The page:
What is it?
Position isomerism, an example of structural isomerism, occurs when a functional group is in a different positions on the same carbon chain.
In GCSE Chemistry, you usually see position isomers of alcohols and alkenes. At A Level, you find out about position isomers involving other functional groups in aliphatic (straight- or open-chain) compounds, and in aromatic compounds.
What is here?
You can see ball-and-stick models of the position isomers of:
In alcohols such as butanol, the functional group is the hydroxyl group, —OH.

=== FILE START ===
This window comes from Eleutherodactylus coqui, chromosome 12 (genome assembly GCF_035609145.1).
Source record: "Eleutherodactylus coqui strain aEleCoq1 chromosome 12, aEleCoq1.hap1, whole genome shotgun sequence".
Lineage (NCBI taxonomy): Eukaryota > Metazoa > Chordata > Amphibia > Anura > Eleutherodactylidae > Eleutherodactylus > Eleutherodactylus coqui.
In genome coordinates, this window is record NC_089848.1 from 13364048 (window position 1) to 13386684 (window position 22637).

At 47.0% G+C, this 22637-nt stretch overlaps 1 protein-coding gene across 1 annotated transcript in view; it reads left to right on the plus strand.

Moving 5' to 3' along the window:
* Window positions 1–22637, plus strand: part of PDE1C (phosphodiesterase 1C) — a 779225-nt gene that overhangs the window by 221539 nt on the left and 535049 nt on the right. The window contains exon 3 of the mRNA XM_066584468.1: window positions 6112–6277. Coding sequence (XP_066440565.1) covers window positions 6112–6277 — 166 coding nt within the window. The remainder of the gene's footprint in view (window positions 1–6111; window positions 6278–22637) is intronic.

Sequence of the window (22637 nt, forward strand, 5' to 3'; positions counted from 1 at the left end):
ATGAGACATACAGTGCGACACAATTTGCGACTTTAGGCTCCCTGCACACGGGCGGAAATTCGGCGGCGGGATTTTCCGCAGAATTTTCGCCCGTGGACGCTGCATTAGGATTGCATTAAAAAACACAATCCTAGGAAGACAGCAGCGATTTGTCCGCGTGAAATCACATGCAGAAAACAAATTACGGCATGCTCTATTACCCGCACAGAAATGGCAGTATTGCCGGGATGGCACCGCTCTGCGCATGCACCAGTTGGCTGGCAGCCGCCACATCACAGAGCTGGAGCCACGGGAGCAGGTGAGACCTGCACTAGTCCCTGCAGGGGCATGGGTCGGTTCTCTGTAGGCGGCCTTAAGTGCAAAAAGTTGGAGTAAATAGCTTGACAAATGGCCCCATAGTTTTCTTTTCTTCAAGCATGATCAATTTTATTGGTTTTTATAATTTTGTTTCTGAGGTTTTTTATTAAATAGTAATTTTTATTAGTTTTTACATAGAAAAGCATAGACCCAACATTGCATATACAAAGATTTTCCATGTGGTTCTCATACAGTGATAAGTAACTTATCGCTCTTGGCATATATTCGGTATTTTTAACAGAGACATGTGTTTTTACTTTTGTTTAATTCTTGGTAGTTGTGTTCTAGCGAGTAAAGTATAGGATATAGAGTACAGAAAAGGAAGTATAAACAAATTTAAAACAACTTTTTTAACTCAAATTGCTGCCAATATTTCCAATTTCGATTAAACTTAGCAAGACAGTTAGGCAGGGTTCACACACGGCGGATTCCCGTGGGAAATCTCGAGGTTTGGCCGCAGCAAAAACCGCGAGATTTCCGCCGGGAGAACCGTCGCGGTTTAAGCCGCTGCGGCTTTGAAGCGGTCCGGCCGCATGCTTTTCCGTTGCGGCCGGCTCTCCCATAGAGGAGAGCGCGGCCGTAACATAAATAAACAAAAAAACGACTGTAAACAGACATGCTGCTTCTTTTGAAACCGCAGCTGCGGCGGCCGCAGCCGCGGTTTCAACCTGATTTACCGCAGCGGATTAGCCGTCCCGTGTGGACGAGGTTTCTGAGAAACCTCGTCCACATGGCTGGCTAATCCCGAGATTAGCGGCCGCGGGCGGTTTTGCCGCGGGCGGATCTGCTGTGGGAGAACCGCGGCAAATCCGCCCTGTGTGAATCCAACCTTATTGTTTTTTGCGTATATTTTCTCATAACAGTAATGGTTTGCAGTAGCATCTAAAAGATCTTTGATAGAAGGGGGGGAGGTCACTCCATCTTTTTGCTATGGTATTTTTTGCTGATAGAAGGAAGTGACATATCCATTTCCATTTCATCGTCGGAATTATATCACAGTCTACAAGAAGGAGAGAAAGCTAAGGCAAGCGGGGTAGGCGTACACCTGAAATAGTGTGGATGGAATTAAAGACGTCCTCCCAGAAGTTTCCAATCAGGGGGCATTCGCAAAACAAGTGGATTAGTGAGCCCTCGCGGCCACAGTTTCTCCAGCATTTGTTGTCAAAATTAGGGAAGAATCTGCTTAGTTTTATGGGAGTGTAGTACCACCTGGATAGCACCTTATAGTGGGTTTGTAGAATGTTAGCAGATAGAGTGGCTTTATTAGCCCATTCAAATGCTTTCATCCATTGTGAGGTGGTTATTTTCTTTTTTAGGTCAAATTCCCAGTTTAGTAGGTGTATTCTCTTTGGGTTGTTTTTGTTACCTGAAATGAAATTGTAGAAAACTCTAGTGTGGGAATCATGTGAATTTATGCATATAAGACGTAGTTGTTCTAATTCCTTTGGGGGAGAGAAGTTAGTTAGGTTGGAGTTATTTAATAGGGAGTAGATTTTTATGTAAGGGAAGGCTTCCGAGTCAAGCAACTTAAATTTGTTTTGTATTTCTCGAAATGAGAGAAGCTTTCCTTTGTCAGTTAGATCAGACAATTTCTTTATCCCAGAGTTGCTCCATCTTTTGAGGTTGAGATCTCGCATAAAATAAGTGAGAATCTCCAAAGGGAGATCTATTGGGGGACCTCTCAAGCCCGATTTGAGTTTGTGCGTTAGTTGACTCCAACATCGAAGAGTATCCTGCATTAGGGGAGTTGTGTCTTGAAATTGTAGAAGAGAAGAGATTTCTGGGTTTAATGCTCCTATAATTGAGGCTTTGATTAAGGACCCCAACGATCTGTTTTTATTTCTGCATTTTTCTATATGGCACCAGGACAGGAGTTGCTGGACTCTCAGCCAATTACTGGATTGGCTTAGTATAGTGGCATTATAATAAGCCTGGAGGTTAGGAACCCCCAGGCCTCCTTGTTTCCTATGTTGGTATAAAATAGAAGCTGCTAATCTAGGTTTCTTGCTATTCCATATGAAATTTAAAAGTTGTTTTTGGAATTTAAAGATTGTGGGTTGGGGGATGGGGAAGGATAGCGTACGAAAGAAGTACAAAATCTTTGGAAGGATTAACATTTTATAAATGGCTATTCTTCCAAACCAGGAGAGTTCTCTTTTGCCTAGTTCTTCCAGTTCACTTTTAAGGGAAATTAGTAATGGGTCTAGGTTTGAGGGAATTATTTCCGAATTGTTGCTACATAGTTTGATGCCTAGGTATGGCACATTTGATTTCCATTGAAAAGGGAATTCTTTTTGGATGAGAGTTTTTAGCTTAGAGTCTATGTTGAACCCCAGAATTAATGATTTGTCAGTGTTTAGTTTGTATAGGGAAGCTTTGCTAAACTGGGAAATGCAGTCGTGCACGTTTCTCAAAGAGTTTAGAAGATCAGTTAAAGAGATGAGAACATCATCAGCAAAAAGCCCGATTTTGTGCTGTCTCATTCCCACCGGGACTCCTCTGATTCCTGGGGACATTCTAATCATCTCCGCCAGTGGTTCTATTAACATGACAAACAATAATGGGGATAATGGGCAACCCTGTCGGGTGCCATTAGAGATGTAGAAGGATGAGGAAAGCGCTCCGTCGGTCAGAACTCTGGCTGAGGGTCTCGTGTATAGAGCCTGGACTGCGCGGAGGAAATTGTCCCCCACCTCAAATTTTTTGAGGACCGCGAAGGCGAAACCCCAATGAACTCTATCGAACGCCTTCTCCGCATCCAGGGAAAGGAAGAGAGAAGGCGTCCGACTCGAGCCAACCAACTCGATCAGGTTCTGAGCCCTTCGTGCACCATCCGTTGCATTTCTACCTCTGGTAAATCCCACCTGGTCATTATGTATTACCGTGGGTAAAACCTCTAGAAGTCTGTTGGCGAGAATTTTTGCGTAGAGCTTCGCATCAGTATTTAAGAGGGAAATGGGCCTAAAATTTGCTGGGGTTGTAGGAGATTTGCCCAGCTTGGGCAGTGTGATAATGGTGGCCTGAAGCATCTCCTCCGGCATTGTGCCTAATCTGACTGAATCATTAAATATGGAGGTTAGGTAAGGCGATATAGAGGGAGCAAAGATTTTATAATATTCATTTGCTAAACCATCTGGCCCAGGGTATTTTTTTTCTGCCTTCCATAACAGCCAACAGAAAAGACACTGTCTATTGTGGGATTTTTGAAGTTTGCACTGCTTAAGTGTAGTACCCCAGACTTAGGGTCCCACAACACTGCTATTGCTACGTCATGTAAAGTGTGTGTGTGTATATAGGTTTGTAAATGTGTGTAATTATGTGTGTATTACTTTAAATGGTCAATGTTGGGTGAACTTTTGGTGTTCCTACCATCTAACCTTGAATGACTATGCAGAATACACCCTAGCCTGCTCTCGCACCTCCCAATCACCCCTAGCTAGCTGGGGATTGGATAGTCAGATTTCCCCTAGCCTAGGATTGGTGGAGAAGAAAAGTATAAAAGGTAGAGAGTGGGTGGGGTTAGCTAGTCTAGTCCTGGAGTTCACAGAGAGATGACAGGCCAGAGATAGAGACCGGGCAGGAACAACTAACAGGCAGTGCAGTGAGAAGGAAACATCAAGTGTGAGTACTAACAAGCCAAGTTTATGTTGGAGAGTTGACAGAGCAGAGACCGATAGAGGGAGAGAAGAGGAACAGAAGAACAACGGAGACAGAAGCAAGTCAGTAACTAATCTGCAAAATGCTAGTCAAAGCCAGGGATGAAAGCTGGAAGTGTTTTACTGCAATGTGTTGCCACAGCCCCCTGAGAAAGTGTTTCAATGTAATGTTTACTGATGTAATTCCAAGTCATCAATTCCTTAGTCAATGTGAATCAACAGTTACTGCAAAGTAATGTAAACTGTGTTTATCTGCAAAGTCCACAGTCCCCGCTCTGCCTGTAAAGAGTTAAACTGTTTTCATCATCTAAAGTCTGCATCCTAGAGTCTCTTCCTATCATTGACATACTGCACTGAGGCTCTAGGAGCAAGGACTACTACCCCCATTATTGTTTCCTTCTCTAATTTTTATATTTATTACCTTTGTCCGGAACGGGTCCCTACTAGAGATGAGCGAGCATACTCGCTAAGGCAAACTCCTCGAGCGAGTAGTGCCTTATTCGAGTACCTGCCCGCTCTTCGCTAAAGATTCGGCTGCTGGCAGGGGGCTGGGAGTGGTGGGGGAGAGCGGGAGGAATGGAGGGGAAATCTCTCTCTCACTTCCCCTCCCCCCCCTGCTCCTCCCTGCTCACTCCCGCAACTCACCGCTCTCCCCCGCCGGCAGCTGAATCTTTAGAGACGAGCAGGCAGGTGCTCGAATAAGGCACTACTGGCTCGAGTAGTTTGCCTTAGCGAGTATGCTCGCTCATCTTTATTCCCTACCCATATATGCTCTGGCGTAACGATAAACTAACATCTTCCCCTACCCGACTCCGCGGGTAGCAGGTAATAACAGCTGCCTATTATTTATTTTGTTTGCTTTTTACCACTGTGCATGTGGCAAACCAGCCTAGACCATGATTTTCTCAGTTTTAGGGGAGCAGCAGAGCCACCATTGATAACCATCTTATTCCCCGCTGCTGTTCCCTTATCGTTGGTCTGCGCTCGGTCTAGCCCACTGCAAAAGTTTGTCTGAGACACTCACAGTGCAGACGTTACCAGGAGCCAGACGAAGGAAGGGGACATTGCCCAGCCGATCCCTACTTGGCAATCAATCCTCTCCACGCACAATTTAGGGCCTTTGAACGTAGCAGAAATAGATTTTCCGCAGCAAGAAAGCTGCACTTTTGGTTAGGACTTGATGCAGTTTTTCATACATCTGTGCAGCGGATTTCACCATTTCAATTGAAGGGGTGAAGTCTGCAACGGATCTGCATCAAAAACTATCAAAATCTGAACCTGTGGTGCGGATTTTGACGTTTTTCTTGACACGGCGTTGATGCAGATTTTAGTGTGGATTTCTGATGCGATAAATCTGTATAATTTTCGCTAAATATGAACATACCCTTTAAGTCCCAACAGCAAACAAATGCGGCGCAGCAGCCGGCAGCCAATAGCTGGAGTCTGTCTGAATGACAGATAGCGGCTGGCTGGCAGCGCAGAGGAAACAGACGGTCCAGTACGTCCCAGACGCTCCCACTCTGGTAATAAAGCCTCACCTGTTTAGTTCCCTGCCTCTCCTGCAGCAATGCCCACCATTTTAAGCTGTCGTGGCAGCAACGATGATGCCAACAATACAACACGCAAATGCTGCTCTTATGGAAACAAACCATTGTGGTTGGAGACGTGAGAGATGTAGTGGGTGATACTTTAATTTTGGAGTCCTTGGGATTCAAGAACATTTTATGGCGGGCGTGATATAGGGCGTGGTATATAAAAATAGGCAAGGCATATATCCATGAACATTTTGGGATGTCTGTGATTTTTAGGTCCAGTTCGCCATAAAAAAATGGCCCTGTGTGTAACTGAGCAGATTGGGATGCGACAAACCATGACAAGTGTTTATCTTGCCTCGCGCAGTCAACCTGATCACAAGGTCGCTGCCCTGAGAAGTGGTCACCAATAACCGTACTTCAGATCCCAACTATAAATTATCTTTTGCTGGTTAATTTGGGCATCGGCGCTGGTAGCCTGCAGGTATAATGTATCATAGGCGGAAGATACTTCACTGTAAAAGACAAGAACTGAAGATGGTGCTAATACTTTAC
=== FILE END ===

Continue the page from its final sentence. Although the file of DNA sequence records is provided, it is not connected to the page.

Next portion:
There are no position isomers of:
- methanol, CH3OH
- ethanol, CH3CH2OH
Propanol has two position isomers:
- propan-1-ol, CH3CH2CH2OH
- propan-2-ol, CH3CH(OH)CH3
The hydroxyl group is red in the displayed formulae to make its position easier to see.
The functional group in alkenes is the C=C bond.
Methene does not exist. There are no position isomers of:
- ethene, CH2=CH2
- propene, CH3CH=CH2
The models show the two position isomers of butene. Note that but-2-ene exists as two cis–trans isomers:
- the model shown here is trans-but-2-ene
- you can see a model of cis-but-2-ene on the cis-trans isomerism page.